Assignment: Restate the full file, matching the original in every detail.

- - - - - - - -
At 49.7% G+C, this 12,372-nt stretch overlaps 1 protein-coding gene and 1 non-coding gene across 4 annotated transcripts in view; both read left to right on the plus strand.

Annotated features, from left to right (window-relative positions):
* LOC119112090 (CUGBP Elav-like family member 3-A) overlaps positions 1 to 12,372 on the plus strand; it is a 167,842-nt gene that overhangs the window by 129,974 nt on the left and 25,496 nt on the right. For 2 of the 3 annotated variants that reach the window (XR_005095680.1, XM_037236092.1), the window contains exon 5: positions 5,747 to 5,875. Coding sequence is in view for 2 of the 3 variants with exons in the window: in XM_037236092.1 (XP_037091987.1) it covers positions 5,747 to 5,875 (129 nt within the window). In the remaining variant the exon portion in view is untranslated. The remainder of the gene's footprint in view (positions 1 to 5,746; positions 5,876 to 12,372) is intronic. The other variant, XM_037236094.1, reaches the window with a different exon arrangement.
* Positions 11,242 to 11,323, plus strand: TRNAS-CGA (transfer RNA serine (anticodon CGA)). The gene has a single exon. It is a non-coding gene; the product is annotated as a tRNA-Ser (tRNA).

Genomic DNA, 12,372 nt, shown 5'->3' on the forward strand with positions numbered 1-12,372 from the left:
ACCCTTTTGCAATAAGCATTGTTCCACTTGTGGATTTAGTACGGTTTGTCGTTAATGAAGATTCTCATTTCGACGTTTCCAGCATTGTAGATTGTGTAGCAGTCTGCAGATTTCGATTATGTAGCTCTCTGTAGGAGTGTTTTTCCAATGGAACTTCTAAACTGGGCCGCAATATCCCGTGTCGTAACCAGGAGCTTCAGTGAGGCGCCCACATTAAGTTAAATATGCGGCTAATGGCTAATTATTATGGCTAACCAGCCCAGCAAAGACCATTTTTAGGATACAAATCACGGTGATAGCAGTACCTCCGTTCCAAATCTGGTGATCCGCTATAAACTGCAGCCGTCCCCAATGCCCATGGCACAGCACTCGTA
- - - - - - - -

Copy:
At 49.7% G+C, this 12,372-nt stretch overlaps 1 protein-coding gene and 1 non-coding gene across 4 annotated transcripts in view; both read left to right on the plus strand.

Annotated features, from left to right (window-relative positions):
* LOC119112090 (CUGBP Elav-like family member 3-A) overlaps positions 1 to 12,372 on the plus strand; it is a 167,842-nt gene that overhangs the window by 129,974 nt on the left and 25,496 nt on the right. For 2 of the 3 annotated variants that reach the window (XR_005095680.1, XM_037236092.1), the window contains exon 5: positions 5,747 to 5,875. Coding sequence is in view for 2 of the 3 variants with exons in the window: in XM_037236092.1 (XP_037091987.1) it covers positions 5,747 to 5,875 (129 nt within the window). In the remaining variant the exon portion in view is untranslated. The remainder of the gene's footprint in view (positions 1 to 5,746; positions 5,876 to 12,372) is intronic. The other variant, XM_037236094.1, reaches the window with a different exon arrangement.
* Positions 11,242 to 11,323, plus strand: TRNAS-CGA (transfer RNA serine (anticodon CGA)). The gene has a single exon. It is a non-coding gene; the product is annotated as a tRNA-Ser (tRNA).

Genomic DNA, 12,372 nt, shown 5'->3' on the forward strand with positions numbered 1-12,372 from the left:
ACCCTTTTGCAATAAGCATTGTTCCACTTGTGGATTTAGTACGGTTTGTCGTTAATGAAGATTCTCATTTCGACGTTTCCAGCATTGTAGATTGTGTAGCAGTCTGCAGATTTCGATTATGTAGCTCTCTGTAGGAGTGTTTTTCCAATGGAACTTCTAAACTGGGCCGCAATATCCCGTGTCGTAACCAGGAGCTTCAGTGAGGCGCCCACATTAAGTTAAATATGCGGCTAATGGCTAATTATTATGGCTAACCAGCCCAGCAAAGACCATTTTTAGGATACAAATCACGGTGATAGCAGTACCTCCGTTCCAAATCTGGTGATCCGCTATAAACTGCAGCCGTCCCCAATGCCCATGGCACAGCACTCGTA